Ophelia Williams’s nightmare began on August 8, 1999. It was sometime before 7 a.m. and Williams and her children were asleep in their home in Kansas City, Kansas, when she was awoken by a loud banging on the front door. Williams put a housecoat over her nightgown and went to answer it. Outside was a gaggle of police officers with a search warrant. She let them in.

They were there, she learned, to arrest her twin sons, then 14, who were accused of murder in connection with a robbery gone wrong. As the officers fanned out for the search, a detective named Roger Golubski stood with Williams in her living room. Her 12-year-old daughter was by her side. He introduced himself and looked her up and down, she later testified in a deposition. She was uncomfortable and asked if she could change into some clothes. No, Golubski told her. She moved to the couch and sat down, crossing her legs, “and he said, you got pretty legs,” she recalled. She was worried about her sons, and here was Golubski, commenting on her appearance. “I didn’t like that at all,” she testified. “I thought it was inappropriate.”

“He was the police. What was I going to say?”

Williams cried as the cops left, taking her sons to jail. “I was devastated,” she said.

A few days later, Golubski was back, knocking on her door. Though her sons would eventually be sent to prison, Golubski said he could help with their case, Williams remembered. “He said he knew the DA.” As they sat on the couch, he moved in close and put his hand on her leg; she swatted him away and stood up. Golubski then shoved her back down, she said, held her hands above her head and raped her. Before leaving, he told her, “I will see you later,” Williams recalled.

“I can’t believe he did that,” she testified. “He is supposed to be a police officer.”

Over the following months, Golubski returned again and again, including while on duty, to assault Williams. She was afraid to resist or report him. He said he could have somebody “do something to me and that they would never find me,” she recalled. “He was the police. What was I going to say; this policeman just raped me?”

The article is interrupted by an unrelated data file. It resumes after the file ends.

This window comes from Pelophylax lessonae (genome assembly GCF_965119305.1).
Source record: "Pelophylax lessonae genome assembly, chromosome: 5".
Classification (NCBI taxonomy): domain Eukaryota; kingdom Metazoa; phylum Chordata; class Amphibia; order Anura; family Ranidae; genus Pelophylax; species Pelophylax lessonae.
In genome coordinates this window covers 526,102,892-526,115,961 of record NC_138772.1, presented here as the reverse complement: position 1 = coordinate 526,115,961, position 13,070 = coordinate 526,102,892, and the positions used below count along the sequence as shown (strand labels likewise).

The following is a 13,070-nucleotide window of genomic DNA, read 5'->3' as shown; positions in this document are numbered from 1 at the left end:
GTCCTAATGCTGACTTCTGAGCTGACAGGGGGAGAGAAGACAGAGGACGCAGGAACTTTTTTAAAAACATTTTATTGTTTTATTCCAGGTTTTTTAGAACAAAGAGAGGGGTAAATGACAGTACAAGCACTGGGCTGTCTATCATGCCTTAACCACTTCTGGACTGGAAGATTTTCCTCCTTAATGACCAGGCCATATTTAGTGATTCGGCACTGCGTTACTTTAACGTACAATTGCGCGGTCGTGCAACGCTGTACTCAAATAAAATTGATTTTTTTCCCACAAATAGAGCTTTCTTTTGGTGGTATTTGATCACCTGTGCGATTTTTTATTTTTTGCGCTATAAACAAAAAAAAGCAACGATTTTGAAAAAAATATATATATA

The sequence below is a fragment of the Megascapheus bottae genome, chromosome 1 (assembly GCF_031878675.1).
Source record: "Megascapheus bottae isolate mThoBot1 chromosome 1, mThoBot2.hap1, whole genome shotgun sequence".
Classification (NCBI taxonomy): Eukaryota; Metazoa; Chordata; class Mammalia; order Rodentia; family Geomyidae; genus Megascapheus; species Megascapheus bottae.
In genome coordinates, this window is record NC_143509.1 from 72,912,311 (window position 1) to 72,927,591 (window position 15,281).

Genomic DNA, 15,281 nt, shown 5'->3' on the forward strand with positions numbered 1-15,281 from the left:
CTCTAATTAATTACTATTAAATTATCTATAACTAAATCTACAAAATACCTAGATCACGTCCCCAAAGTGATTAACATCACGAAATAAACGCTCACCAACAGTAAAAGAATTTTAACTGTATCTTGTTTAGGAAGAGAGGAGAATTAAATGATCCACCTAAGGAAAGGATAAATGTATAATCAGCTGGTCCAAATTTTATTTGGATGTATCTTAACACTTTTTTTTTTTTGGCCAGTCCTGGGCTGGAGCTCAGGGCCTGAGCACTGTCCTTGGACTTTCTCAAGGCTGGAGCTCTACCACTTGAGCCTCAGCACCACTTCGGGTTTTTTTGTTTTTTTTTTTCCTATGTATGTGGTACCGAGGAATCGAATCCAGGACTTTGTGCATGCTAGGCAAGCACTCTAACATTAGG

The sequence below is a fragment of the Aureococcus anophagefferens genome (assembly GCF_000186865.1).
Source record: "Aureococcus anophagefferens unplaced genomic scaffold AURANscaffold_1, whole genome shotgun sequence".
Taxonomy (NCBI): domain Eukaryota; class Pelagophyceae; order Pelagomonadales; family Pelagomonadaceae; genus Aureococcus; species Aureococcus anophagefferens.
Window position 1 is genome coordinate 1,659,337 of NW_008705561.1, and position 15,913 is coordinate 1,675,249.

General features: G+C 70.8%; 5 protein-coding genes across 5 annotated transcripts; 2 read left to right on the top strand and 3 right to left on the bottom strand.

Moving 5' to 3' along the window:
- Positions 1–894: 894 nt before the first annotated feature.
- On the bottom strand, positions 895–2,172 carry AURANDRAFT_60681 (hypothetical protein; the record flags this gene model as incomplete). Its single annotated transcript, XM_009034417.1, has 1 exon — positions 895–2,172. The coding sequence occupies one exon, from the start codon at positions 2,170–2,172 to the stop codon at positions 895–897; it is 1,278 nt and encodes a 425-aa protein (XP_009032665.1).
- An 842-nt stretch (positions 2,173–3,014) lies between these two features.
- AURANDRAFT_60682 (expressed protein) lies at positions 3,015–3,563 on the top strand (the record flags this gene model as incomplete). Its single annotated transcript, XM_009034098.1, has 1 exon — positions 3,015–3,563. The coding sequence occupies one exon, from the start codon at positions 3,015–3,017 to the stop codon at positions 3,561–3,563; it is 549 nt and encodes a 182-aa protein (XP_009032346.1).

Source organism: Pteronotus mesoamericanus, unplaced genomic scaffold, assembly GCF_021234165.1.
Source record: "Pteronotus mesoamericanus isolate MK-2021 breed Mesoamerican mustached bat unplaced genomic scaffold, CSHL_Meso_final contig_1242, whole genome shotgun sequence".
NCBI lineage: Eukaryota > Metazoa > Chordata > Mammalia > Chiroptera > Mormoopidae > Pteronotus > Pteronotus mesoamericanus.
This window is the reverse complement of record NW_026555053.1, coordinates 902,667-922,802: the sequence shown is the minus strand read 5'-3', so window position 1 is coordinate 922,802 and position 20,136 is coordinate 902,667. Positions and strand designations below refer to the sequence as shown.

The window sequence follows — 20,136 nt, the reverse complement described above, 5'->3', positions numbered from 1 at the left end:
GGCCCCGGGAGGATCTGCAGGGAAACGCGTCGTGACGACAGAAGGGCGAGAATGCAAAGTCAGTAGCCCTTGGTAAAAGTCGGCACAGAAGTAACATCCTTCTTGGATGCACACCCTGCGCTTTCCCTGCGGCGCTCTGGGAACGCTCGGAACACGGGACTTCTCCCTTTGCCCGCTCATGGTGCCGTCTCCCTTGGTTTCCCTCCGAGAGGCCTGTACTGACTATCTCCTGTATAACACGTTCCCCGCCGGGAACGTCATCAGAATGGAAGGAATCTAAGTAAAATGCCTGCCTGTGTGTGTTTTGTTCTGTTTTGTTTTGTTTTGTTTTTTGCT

More than two decades later, on September 15, Williams cried again after learning that Golubski had been arrested by the FBI at his home just west of Kansas City. He was charged with six counts of federal civil rights violations over the course of four years, including the aggravated sexual abuse and kidnapping of Williams and another woman, identified in court records as S.K., while “under color of law.” The charges, if proven, could net Golubski, now 69, up to life in prison. During arraignment in federal court in Topeka, Golubski pleaded not guilty.

The charges come after years of legal battles and mounting pressure from advocates, activists, and journalists — including from the Kansas City Star, where reporter Luke Nozicka has been leading the charge along with former columnist Melinda Henneberger, who won this year’s Pulitzer Prize for her coverage of Golubski’s alleged crimes. Accusations of egregious wrongdoing had followed Golubski throughout his 35-year career with the police department. But it was only after the 2017 exoneration of Lamonte McIntyre, who spent 23 years in prison for a double homicide he did not commit, that Golubski’s actions came under real public scrutiny.

In the Wake of Exoneration

In 1994, Doniel Quinn and Donald Ewing were shot multiple times at close range as they sat in a parked Cadillac on a residential street in Kansas City, a contract slaying connected to the theft of drugs from a stash house. There were plenty of leads that could have helped detectives solve the crime, including an eyewitness who said she knew the killer. The police never interviewed her.

Instead, they focused on 17-year-old McIntyre, who was with relatives that afternoon more than a mile from the crime scene. No evidence ever linked him to the crime, but McIntyre was tried and convicted based on two witness identifications that had been coerced by police. Instead of vetting the sloppy investigation, the prosecutor on the case threatened a witness who tried to recant, failed to tell the defense about the recantation, and then ushered the perjured testimony into evidence.

McIntyre maintained his innocence, and for years a team of lawyers, led by local attorney Cheryl Pilate and the Midwest Innocence Project, doggedly investigated the case. They ultimately determined that the murders had been committed by a foot soldier for a major drug dealer. In the process, they uncovered the reason McIntyre became a suspect in the first place: He was framed by Golubski.

Serious accusations of Golubski dealing drugs; framing suspects to protect drug dealers; and stalking, harassing, and raping Black women emerged during a federal civil suit the McIntyre family filed against Golubski; other members of the Kansas City, Kansas Police Department; and the county government after Lamonte’s release from prison. Among the women Golubski was accused of harassing was Rose McIntyre, Lamonte’s mother.